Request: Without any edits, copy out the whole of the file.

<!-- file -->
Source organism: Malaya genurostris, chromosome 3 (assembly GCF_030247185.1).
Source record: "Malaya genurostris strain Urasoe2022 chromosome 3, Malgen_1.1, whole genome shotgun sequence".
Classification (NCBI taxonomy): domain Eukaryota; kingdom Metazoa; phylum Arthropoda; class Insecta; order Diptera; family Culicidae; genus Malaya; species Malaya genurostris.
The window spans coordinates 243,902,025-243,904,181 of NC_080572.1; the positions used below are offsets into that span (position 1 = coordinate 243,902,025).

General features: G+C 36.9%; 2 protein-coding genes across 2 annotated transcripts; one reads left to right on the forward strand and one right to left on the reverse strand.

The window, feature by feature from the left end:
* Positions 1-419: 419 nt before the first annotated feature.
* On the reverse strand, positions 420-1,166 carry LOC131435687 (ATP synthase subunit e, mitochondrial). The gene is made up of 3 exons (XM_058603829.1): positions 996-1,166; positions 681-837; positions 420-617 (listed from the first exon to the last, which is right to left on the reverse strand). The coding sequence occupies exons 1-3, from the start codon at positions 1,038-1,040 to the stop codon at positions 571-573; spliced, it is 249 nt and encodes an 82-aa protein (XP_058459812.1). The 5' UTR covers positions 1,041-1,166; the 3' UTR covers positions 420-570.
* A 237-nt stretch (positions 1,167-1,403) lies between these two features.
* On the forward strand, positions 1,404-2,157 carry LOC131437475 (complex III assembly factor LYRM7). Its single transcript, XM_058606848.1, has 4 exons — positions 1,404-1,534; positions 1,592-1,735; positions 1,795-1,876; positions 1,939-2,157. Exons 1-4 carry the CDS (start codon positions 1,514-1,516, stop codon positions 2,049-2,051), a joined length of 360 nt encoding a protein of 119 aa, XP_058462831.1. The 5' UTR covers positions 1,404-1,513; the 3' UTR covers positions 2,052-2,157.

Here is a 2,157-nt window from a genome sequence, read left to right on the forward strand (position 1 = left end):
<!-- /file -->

Source organism: Malaya genurostris, chromosome 3 (assembly GCF_030247185.1).
Source record: "Malaya genurostris strain Urasoe2022 chromosome 3, Malgen_1.1, whole genome shotgun sequence".
Classification (NCBI taxonomy): domain Eukaryota; kingdom Metazoa; phylum Arthropoda; class Insecta; order Diptera; family Culicidae; genus Malaya; species Malaya genurostris.
The window spans coordinates 243,902,025-243,904,181 of NC_080572.1; the positions used below are offsets into that span (position 1 = coordinate 243,902,025).

General features: G+C 36.9%; 2 protein-coding genes across 2 annotated transcripts; one reads left to right on the forward strand and one right to left on the reverse strand.

The window, feature by feature from the left end:
* Positions 1-419: 419 nt before the first annotated feature.
* On the reverse strand, positions 420-1,166 carry LOC131435687 (ATP synthase subunit e, mitochondrial). The gene is made up of 3 exons (XM_058603829.1): positions 996-1,166; positions 681-837; positions 420-617 (listed from the first exon to the last, which is right to left on the reverse strand). The coding sequence occupies exons 1-3, from the start codon at positions 1,038-1,040 to the stop codon at positions 571-573; spliced, it is 249 nt and encodes an 82-aa protein (XP_058459812.1). The 5' UTR covers positions 1,041-1,166; the 3' UTR covers positions 420-570.
* A 237-nt stretch (positions 1,167-1,403) lies between these two features.
* On the forward strand, positions 1,404-2,157 carry LOC131437475 (complex III assembly factor LYRM7). Its single transcript, XM_058606848.1, has 4 exons — positions 1,404-1,534; positions 1,592-1,735; positions 1,795-1,876; positions 1,939-2,157. Exons 1-4 carry the CDS (start codon positions 1,514-1,516, stop codon positions 2,049-2,051), a joined length of 360 nt encoding a protein of 119 aa, XP_058462831.1. The 5' UTR covers positions 1,404-1,513; the 3' UTR covers positions 2,052-2,157.

Here is a 2,157-nt window from a genome sequence, read left to right on the forward strand (position 1 = left end):